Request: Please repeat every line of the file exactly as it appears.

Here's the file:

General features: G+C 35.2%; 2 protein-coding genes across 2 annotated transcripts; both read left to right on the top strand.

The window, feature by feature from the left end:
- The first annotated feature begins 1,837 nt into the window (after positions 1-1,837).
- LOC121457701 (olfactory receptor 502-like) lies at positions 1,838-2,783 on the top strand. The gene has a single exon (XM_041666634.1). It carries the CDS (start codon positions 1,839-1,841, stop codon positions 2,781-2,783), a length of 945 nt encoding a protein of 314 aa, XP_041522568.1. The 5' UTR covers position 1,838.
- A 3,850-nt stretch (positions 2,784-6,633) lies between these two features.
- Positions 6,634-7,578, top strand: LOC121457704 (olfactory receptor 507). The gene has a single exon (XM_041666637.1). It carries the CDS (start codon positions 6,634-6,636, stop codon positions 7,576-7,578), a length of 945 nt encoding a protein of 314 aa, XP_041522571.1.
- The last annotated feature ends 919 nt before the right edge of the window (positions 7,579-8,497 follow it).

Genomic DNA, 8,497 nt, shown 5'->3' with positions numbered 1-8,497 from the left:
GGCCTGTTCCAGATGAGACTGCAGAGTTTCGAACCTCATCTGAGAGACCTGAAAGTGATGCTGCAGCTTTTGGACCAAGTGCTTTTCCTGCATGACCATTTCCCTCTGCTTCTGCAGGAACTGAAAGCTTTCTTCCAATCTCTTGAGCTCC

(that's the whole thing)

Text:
General features: G+C 35.2%; 2 protein-coding genes across 2 annotated transcripts; both read left to right on the top strand.

The window, feature by feature from the left end:
- The first annotated feature begins 1,837 nt into the window (after positions 1-1,837).
- LOC121457701 (olfactory receptor 502-like) lies at positions 1,838-2,783 on the top strand. The gene has a single exon (XM_041666634.1). It carries the CDS (start codon positions 1,839-1,841, stop codon positions 2,781-2,783), a length of 945 nt encoding a protein of 314 aa, XP_041522568.1. The 5' UTR covers position 1,838.
- A 3,850-nt stretch (positions 2,784-6,633) lies between these two features.
- Positions 6,634-7,578, top strand: LOC121457704 (olfactory receptor 507). The gene has a single exon (XM_041666637.1). It carries the CDS (start codon positions 6,634-6,636, stop codon positions 7,576-7,578), a length of 945 nt encoding a protein of 314 aa, XP_041522571.1.
- The last annotated feature ends 919 nt before the right edge of the window (positions 7,579-8,497 follow it).

Genomic DNA, 8,497 nt, shown 5'->3' with positions numbered 1-8,497 from the left:
GGCCTGTTCCAGATGAGACTGCAGAGTTTCGAACCTCATCTGAGAGACCTGAAAGTGATGCTGCAGCTTTTGGACCAAGTGCTTTTCCTGCATGACCATTTCCCTCTGCTTCTGCAGGAACTGAAAGCTTTCTTCCAATCTCTTGAGCTCC